It is what it is. Be careful out there.
We have one of the most perfect cities ever designed and built, but some of the most imperfect and most stubborn elected and bureaucratic leaders you’ll ever find.
This chasm between Savannah’s virtually limitless upside and our all-too-real downside can be incredibly frustrating at times, whether you’ve lived here most of your life, as I have, or if you just arrived.
Luckily you came to town just in time to vote in one of the most important elections this City has ever had. If you’re at least 18 as I assume almost all of you are, you have a month to register to vote to take part.
Check us out each week for more coverage of local politics and issues.
3. Whatever your interests, you will have plenty of opportunity to make an immediate and real impact.
Savannah likes to think of itself as the center of the universe, and as big and influential as New York City.
The truth is we’re a deceptively small city—only the country’s 100th largest media market, with less than half the population of metro Charleston. We would fill a tiny corner of metro Atlanta.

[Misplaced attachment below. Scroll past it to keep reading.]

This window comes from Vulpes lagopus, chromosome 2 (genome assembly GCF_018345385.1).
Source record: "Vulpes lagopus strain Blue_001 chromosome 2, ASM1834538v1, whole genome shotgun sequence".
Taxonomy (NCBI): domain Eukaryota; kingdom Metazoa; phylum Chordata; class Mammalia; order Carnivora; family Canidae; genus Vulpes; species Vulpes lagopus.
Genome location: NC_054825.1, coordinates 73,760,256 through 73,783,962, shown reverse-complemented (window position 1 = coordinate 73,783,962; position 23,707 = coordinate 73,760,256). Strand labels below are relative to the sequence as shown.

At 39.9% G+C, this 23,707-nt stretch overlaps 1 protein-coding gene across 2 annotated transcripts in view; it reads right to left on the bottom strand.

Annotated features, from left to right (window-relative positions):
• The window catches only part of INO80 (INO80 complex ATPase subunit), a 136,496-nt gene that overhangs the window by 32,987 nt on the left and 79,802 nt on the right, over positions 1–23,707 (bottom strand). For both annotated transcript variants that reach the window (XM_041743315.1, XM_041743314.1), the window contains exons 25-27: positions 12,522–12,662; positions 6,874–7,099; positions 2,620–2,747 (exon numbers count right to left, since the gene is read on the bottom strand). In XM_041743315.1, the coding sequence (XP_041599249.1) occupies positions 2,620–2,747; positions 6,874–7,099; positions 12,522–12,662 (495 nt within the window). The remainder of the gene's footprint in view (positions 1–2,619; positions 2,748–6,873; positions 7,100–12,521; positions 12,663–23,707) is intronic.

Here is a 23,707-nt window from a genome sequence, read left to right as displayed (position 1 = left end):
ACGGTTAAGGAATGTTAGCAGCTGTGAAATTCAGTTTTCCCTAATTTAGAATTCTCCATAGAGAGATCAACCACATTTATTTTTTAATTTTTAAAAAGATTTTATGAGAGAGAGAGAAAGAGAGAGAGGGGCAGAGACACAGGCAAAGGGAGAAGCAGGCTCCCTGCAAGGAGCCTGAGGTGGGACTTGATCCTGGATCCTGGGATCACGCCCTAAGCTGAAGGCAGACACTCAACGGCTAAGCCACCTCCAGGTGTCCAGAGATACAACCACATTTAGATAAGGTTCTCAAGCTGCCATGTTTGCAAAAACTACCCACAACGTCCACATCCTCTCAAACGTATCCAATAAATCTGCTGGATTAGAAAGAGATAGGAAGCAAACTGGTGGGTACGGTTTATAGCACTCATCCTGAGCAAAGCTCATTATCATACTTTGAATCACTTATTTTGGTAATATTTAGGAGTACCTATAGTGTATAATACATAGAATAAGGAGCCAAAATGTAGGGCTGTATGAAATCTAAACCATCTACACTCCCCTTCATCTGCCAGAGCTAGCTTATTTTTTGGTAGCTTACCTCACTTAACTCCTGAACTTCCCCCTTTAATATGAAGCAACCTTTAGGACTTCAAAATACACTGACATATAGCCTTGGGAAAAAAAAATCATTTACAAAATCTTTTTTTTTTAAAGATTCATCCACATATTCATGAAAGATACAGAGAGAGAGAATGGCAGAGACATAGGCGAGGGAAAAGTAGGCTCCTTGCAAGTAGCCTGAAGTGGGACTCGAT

The great part about our intimate, incubator-like nature is if you’ve ever wanted to open an art gallery, become an artist, start a band, open a business (maybe even a food truck soon!), run for office, start a nonprofit, sit on a City advisory board, go to church, start a church, become a recognizable local celebrity of sorts or even just a widely known eccentric barfly...... you now have those opportunities!
It’s incredibly easy to get involved and make a difference here. All you have to do is take the first step, have that first conversation, buy someone that first beer if you’re old enough.
We’ll take care of the rest. We’re friendly here, and we like cool new people.